WASHINGTON, Dec 9 (Reuters) - President Joe Biden, bracing for another jump in inflation, sought to reassure Americans on Thursday that rises in energy costs and other key goods were starting to ease, but said the change might not be reflected in November data due on Friday.
The consumer price index (CPI) for November is expected to have risen 6.8% compared with the same month last year, a Reuters poll of economists showed, overtaking a 6.2% increase in October, which was the fastest gain in 31 years. read more
"The information being released tomorrow on energy in November does not reflect today's reality, and it does not reflect the expected price decreases in the weeks and months ahead, such as in the auto market," Biden said in an unusually long statement issued ahead of Friday's data.
Republicans have seized on the issue to criticize Biden's sweeping spending agenda, and it has weighed on the president's approval ratings in recent months.
Those claims are not fully backed up, given that inflation is global, and the annual inflation rates for numerous goods routinely purchased by American households - including food - were already at their highest levels in a decade before Biden entered the White House early this year.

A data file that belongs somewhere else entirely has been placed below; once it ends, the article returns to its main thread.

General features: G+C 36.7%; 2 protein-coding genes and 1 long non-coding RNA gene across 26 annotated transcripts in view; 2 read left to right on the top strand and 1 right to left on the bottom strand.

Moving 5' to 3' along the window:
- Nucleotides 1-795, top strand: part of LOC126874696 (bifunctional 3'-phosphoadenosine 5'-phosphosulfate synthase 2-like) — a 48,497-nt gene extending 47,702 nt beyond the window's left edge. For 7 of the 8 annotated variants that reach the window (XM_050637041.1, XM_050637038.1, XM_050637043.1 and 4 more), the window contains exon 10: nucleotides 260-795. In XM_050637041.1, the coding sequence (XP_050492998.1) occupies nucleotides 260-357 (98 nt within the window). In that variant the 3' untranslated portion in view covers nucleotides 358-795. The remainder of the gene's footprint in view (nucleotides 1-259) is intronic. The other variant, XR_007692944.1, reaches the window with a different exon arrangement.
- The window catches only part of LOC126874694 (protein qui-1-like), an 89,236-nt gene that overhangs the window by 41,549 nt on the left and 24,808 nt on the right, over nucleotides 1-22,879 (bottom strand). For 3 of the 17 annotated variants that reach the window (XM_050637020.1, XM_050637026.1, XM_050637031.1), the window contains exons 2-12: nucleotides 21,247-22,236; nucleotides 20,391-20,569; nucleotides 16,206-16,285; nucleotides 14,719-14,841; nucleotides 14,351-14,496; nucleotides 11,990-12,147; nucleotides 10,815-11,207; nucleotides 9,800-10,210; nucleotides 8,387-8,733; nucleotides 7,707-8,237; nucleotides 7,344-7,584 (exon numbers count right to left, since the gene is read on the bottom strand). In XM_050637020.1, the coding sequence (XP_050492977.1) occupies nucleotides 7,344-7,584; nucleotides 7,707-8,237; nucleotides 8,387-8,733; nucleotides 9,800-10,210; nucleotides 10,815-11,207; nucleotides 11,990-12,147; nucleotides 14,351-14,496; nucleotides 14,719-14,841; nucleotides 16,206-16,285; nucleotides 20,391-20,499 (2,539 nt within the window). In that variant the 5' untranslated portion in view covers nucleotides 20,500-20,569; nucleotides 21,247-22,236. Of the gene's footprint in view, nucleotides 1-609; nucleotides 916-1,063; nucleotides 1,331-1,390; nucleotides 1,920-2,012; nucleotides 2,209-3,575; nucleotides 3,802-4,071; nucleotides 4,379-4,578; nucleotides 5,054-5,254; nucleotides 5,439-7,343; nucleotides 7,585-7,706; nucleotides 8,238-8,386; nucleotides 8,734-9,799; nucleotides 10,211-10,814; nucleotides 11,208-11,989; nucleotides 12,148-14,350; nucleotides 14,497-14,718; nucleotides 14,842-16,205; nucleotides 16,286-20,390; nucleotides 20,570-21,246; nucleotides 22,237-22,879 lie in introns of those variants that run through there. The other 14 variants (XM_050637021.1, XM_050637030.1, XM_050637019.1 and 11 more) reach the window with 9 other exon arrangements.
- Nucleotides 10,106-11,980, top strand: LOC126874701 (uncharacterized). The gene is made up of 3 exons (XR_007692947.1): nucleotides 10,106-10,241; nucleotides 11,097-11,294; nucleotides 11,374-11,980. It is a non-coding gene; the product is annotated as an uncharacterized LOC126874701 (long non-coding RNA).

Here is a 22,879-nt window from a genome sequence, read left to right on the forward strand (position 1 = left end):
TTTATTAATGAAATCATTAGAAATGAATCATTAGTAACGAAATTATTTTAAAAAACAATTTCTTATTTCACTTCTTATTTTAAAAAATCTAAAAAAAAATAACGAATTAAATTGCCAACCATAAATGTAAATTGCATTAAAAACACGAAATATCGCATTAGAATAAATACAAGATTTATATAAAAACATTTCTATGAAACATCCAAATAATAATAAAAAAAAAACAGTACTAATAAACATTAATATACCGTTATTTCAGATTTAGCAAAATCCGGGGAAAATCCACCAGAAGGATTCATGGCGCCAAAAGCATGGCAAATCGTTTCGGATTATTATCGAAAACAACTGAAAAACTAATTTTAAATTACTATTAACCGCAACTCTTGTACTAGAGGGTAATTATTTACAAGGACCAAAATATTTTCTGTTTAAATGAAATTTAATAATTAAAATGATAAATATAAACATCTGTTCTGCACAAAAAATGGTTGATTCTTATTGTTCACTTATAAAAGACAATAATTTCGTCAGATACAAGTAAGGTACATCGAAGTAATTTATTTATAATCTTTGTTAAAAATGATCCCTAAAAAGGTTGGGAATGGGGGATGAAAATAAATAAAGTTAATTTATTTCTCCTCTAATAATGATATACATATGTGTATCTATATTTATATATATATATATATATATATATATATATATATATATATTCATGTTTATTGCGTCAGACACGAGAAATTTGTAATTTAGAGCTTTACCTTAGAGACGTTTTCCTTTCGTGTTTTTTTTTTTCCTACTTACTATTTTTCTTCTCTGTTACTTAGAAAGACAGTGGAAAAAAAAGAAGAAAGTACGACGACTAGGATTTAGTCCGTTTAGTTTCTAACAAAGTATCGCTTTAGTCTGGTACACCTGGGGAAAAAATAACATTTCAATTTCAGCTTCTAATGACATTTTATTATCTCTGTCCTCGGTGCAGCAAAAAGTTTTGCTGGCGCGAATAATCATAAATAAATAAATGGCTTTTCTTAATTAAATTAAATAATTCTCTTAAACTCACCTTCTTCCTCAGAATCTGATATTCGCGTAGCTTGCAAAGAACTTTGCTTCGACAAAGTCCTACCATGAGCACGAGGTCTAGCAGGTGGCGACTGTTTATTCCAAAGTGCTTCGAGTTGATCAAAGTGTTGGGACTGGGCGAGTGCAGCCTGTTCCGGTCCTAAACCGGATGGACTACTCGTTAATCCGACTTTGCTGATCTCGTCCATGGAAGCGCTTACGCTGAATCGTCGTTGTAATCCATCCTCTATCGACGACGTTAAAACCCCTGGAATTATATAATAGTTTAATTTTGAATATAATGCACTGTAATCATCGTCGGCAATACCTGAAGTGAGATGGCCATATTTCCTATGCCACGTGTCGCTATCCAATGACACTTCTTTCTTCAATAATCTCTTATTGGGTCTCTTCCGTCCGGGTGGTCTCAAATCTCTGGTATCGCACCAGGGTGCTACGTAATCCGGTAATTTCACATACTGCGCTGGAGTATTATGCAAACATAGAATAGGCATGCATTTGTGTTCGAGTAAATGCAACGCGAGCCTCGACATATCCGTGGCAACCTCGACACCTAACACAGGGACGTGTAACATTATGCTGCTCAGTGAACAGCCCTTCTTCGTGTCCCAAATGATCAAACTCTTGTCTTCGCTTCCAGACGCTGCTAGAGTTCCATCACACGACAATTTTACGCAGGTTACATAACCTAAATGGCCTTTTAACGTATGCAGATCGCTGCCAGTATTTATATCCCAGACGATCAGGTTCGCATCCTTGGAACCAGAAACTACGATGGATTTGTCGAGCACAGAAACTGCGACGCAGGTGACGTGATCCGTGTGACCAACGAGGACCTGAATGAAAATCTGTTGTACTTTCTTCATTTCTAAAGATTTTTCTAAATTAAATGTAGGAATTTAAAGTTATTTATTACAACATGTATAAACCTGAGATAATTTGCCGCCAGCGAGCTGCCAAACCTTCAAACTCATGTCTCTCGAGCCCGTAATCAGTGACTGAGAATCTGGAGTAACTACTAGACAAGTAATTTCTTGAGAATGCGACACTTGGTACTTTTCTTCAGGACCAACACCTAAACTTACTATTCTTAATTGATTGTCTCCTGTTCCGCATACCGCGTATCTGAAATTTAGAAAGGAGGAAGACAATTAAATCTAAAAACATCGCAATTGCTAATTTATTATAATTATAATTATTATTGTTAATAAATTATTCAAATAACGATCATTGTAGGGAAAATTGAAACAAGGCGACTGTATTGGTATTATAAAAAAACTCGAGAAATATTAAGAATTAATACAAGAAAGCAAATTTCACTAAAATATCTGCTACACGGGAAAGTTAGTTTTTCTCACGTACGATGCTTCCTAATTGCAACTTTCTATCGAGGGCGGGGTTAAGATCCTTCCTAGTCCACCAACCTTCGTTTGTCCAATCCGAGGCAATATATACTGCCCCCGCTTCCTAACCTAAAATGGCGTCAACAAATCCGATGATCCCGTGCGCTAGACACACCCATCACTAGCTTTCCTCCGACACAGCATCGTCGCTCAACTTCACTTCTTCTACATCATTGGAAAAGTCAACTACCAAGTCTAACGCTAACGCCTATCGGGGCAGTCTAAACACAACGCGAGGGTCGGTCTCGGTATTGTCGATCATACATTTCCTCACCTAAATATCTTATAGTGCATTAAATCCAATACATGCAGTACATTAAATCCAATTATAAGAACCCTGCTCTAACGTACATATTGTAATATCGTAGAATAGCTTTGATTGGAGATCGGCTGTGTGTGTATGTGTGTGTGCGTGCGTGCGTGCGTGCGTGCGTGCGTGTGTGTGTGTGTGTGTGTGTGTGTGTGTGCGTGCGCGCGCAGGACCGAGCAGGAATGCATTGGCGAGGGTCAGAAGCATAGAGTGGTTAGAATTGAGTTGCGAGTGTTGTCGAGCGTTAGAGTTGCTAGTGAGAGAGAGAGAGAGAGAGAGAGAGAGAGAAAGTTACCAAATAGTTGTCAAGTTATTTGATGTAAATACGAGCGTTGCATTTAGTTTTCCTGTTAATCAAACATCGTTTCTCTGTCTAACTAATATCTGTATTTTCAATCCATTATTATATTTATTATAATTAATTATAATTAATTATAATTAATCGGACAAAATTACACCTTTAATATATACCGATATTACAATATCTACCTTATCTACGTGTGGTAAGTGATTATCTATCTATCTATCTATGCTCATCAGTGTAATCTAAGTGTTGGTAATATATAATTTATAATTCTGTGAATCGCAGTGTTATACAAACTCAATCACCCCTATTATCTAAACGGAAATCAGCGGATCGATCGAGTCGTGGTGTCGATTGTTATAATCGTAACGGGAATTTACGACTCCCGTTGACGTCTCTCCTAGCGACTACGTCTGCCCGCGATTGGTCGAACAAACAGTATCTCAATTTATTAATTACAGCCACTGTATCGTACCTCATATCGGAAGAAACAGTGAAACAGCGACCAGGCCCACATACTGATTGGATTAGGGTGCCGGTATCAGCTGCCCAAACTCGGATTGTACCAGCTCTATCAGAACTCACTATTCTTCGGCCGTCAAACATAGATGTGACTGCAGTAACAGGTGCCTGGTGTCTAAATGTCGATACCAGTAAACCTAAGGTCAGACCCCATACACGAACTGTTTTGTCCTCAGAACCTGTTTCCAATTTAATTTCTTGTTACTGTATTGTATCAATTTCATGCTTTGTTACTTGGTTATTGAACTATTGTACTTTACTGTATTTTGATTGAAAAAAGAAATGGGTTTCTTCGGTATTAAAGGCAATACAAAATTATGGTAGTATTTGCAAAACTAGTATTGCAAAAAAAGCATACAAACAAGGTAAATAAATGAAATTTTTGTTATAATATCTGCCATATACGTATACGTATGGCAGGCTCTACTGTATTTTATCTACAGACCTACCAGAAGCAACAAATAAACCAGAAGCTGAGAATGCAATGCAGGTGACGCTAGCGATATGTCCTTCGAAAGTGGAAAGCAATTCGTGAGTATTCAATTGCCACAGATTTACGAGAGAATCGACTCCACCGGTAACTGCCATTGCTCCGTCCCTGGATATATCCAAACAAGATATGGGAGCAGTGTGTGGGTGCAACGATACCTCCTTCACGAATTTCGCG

He repeated that passing his $1.75 trillion "Build Back Better" social spending plan would help lower costs.
Biden's top economic adviser Brian Deese appeared at the regular White House briefing to hammer home the same message.
He touted a drop in unemployment numbers to 1969 levels, a rise in real household income and what he called "encouraging signs" in labor force participation, while cautioning against over-interpreting Friday's data.
"That data is by definition backward-looking and so it won't capture some recent price movements, particularly in the areas of energy," Deese said, citing a nine-cent drop in gasoline prices nationally.
Deese said 20 U.S. states have gasoline prices below the 20-year average, and more states should join their ranks in coming weeks. A "very dramatic decline" in natural gas prices would also help ahead of the winter heating season, he said.
Deese also noted declines in shipping costs and certain commodities, including wheat and pork, as well as a drop in wholesale used car prices that should push consumer prices lower.
The November core CPI, which excludes volatile food and energy components, is expected to have accelerated to a 4.9% annual increase from the prior month's 4.6% gain, a Reuters poll showed.
Federal Reserve Chair Jerome Powell said last week the U.S. central bank needed to be ready to respond to the possibility that inflation may not recede in the second half of next year as most forecasters currently expect. read more
Deese declined to predict if rising prices could continue into next year, but said most independent forecasters expected inflation to moderate "meaningfully" over the course of 2022.
Our Standards: The Thomson Reuters Trust Principles.